Cymbalta vs Effexor: What Are The Similarities & Differences?

Jill Johnson

Reviewed by Jill Johnson, FNP

Written by Geoffrey Whittaker

Published 07/19/2022

Updated 07/20/2022

The world of antidepressants is a well-populated one, especially when compared with medicine even a few decades ago. Along with the increasing number of conditions these medications treat (from diabetic neuropathy and bipolar disorder, to seasonal affective disorders, panic disorder and everything in between), you also have a lot of specific medications to choose from (Cymbalta vs Effexor, Lexapro® vs Paxil®, Prozac® vs Zoloft®, etc.).

Cymbalta and Effexor are two medications belonging to the selective norepinephrine reuptake inhibitors (SNRIs) class of medications. They have a lot of things in common, but they also share a few key differences.

If you’ve been researching them and have questions, we have answers about how Effexor and Cymbalta can be compared. 

Let’s start at the ground level: the difference between Effexor and Cymbalta.

Cymbalta is a brand-name version of the generic drug duloxetine, which is from the class of medications known as serotonin and norepinephrine reuptake inhibitor, or SNRI. Effexor is the “brand-name drugs” version of venlafaxine hydrochloride: another SNRI. 

SNRIs are one form of effective antidepressant, similar to a selective serotonin reuptake inhibitor (SSRI), that crosses the blood-brain barrier to work on chemical imbalances in your brain.

Both of these particular medications work on the levels of serotonin and norepinephrine in your brain, which are two neurotransmitters responsible for balancing your mood. When these medications increase the available supply of serotonin and norepinephrine in your brain, they make it more difficult for your brain to suffer the sudden extremes of mood often present in a mood disorder or psychiatric disorder.

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How Are Effexor and Cymbalta Used?

Where these medications differ most obviously is in how they are employed in the treatment of psychiatric conditions. 

Cymbalta is generally used in the treatment of patients with generalized anxiety disorder and major depressive disorder, but may be used to treat neuropathy, neuropathic pain, diabetic neuropathy, the painful condition fibromyalgia and certain causes of musculoskeletal pain — along with other medical conditions and conditions that cause chronic pain.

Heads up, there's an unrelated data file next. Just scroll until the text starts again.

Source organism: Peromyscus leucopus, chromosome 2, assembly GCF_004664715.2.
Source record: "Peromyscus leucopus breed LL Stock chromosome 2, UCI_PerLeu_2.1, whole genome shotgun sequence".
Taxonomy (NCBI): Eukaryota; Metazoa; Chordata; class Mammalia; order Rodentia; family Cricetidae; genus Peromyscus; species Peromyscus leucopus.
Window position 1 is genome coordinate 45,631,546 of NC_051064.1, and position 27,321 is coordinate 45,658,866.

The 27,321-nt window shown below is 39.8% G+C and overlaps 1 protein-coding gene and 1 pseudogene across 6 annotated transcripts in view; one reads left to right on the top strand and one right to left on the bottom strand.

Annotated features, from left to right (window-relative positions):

Effexor is prescribed for the treatment of depression, major depression, social anxiety disorder, some forms of neuropathy, as well as hot flashes, migraines and posttraumatic stress disorder or PTSD. Effexor is sometimes used off-label for obsessive-compulsive disorder (OCD), attention deficit hyperactivity disorder (ADHD) and post-traumatic stress disorder (PTSD). 

Side Effects of Effexor vs Cymbalta

Far as side effects go, there aren’t many differences when it comes to Effexor vs Cymbalta. 

Both venlafaxine and duloxetine may increase your risk of experiencing both suicidal thoughts or, when stopped abruptly and without the guidance of a healthcare professional, a potentially fatal issue called serotonin syndrome. 

And common side effects of both include insomnia, fatigue, heartburn, muscle cramps, diarrhea, nausea, increased urination and other common adverse effects associated with SNRIs in general.

Cymbalta, Effexor and other SNRIs generally should also not be used alongside monoamine oxidase inhibitors (MAOIs) for safety reasons.

Dosages of Effexor vs Cymbalta

At low doses, Effexor operates similarly to an SSRI, and the effects on norepinephrine levels only come into play at higher doses. Oral venlafaxine is available from 25mg in a tablet up to 225mg in an extended release format.Common starting doses tend to land around 37.5mg per day, and it’s very unlikely you’ll exceed 375mg for a daily dose for safety concerns.

With Cymbalta, there’s a narrower range of dosages. The maximum is 120mg per day, and generally speaking, doses will start at 30mg for most people, regardless of whether it’s treating generalized anxiety disorder, fibromyalgia, major depressive disorder or something else.

If you’re still wondering whether Effexor or Cymbalta is the right medication for you, it’s possible you’re asking the wrong question. Instead of picking between pills, you should be seeking the medical advice of a mental health professional. 

While there are certain contexts in which one or the other of these medications may be better suited on paper, the truth is that your individual needs and your individual brain chemistry make it hard to determine the best medication for depression by reading. 

Your unique antidepressant treatment should match your unique brain function, and that may mean a bit of trial and error — a healthcare provider may have you try one or more medications before you ultimately find the right one for your needs and desired quality of life.